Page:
I was living in Oklahoma City in 1995 and felt the bomb shake my house that killed 168 people and wounded countless others. I remember the collective grief. The feeling is echoed this summer. It seems fitting to post this scene that was inspired by that moment in history.
The set-up: The Healer and the Lawyer. Persephone Jones has a new neighbor in Peeler, Oklahoma—high dollar lawyer, Jason Brooks. This is a more serious scene featuring Jason as the guest speaker for a fund raiser for the Oklahoma City Bombing Memorial
“It’s my privilege to bring you one of the unsung heroes of that fateful April morning, when all of our lives were changed forever. You haven’t heard his story before. He didn’t take a photo opportunity, but he was there working tirelessly until we forced him to go home two days later. I had to twist his arm to get him to come here this evening.” His attention veered in our direction. “Ladies and Gentlemen, will you welcome Oklahoma’s own, Jason Brooks.”
My mouth dropped open. Jason had never said a word about any personal involvement with the bombing. Come to think of it, he never bragged or appeared on the ego trip associated with successful lawyers.
He issued a low grunt, wiped his mouth with his napkin, rose, and made his way to the front of the room. The audience applauded politely, as he took his place behind the podium. He stood quietly before the crowd, taking their measure as the applause died down.
Though his expression appeared impassive, his hands gripped the podium, betraying pent-up tension. “Paul’s correct in telling you I am here reluctantly. I know most of you think I’m a publicity hound, always ready to give a statement when the cameras are rolling. It’s true that I’m not shy about putting my face in the forefront when there’s an issue I consider worth taking a stand for. But tonight is different. The experience of the bombing…the sights, smells, and memories are forever imprinted in my mind and soul.”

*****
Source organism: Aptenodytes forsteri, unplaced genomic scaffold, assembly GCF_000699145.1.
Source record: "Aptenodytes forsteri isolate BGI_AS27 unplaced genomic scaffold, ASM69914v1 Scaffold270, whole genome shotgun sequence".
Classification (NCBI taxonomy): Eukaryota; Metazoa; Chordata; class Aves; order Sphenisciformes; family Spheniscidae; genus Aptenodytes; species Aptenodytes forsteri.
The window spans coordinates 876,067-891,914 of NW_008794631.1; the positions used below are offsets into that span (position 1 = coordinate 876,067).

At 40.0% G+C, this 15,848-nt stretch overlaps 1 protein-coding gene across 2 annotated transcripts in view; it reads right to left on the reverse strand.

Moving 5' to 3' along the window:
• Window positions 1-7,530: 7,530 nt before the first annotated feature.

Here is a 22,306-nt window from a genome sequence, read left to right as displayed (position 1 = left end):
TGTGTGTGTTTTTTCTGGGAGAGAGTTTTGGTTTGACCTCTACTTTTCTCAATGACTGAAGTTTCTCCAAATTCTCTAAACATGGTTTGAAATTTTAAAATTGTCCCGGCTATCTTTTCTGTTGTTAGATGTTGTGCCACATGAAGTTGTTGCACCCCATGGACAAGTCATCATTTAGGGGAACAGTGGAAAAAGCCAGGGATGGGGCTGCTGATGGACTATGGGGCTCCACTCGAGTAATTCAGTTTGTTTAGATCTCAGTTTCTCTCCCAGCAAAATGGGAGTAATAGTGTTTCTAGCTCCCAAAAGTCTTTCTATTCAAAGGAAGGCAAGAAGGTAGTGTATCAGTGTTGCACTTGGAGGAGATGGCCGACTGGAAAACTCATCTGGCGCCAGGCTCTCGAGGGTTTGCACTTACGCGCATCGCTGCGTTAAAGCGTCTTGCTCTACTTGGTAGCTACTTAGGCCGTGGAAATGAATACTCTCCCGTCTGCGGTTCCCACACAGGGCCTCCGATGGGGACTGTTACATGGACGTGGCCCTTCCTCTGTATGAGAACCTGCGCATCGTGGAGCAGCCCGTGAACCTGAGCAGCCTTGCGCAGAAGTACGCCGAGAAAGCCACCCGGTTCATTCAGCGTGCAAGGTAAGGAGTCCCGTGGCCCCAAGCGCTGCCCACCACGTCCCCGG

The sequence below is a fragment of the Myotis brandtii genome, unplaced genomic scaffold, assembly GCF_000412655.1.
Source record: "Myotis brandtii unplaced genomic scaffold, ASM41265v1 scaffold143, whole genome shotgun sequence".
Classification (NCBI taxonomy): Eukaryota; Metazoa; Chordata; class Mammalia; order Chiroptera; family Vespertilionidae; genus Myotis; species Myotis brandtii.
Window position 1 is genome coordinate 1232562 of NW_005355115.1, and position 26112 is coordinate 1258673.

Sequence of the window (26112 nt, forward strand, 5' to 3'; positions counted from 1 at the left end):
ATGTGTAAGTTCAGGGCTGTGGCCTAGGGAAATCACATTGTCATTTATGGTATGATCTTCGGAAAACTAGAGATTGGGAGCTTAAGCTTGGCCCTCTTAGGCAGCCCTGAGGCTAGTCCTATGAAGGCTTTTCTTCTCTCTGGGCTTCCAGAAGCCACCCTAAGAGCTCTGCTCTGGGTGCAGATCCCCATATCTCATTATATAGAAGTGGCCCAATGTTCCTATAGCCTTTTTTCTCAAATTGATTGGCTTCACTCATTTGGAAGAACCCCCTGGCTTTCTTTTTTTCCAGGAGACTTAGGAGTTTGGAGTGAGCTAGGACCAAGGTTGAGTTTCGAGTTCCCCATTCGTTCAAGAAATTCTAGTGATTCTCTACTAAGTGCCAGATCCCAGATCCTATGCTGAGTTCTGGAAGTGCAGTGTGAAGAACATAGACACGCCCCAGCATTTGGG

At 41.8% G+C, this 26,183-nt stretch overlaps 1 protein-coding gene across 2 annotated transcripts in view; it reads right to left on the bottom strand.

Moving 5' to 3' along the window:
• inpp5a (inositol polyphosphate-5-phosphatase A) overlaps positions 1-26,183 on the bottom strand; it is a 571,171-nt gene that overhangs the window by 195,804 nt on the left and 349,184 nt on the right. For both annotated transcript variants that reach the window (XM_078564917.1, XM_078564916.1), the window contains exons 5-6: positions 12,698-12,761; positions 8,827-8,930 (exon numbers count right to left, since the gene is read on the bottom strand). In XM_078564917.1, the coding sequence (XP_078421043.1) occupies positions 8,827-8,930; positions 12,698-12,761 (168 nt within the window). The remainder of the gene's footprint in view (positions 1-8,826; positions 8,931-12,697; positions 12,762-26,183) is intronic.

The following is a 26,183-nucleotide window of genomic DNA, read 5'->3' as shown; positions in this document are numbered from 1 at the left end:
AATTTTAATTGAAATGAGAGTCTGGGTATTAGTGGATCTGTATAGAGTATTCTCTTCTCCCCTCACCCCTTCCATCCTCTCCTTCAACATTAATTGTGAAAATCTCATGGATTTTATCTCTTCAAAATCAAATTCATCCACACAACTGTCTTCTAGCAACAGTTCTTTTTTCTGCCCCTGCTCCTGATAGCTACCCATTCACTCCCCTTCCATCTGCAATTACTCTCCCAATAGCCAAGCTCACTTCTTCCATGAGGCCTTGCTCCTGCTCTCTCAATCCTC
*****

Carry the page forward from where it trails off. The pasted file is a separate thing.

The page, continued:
Grim lines drew around his mouth. “I was there, one of the first on the scene, two blocks away from the Murrah Building when the blast went off, knocking me off my feet. The glass in the high-rise windows around me shattered and rained down on the sidewalks as I crouched into a ball, feeling particles of debris bounce off my back. My memories after that moment are as fragmented as the building itself…”
His voice filled the room with his remembrances of the blood, smoke, fear, and valor brought forth following the terrorist attack on the American heartland. We revisited the day again through his eyes. How he carried dead toddlers out of what was left of the day care center…calmed hysterical people searching in vain for loved ones…helped organize a triage center. He’d stared helplessly at the fragmented, blackened mass of concrete, glass and twisted steel that had so recently been an orderly structure of offices, reception areas, and snack rooms. Everyday people were working to support their families and fulfill their place in the world when a misguided, angry young man wiped them off the face of the earth forever.
Jason didn’t want to remember, but he couldn’t let us forget. Supporting the Memorial was necessary, but would never be enough for the families left behind. However, it was all we could do and must do to sanctify a place where evil had momentarily overtaken goodness. The Memorial honored the dead and encouraged the living.
The audience was pulled into his word pictures and overcome with the tide of memory. Most of the women had tears in their eyes, while the men held their faces in tight masks of restraint. Jason fought for emotional control and cleared his throat on numerous occasions to keep going. His eyes found mine again and again as he related the painful details of our collective days in hell.
“It won’t bring any of them back, but we can’t let the victims be forgotten in the mists of time. The Memorial not only honors the 168 people who died that day, but the hundreds who survived. We are all survivors of the bombing. You all remember where you were that day, what you were doing when you heard about it. Many of you felt the impact of the blast and knew something terrible had occurred. It’s a Memorial for all of us in the city, in the state and in the country. The Museum teaches about the impact of violence. I didn’t want to participate in a tragedy, but we must all participate in changing the patterns of violence. Good night and God bless you all.”
He walked through the room as people leapt to their feet in emotional applause. Men patted his back; women wiped their eyes. He never took his gaze off me. I stood up slowly, meeting his penetrating, soul stripping stare with tear-filled eyes. He grabbed my hand.
“Let’s get out of here.” I nodded, gathered up my purse and we exited into the cool of the gardens, the crowd still applauding as we stole into the night.
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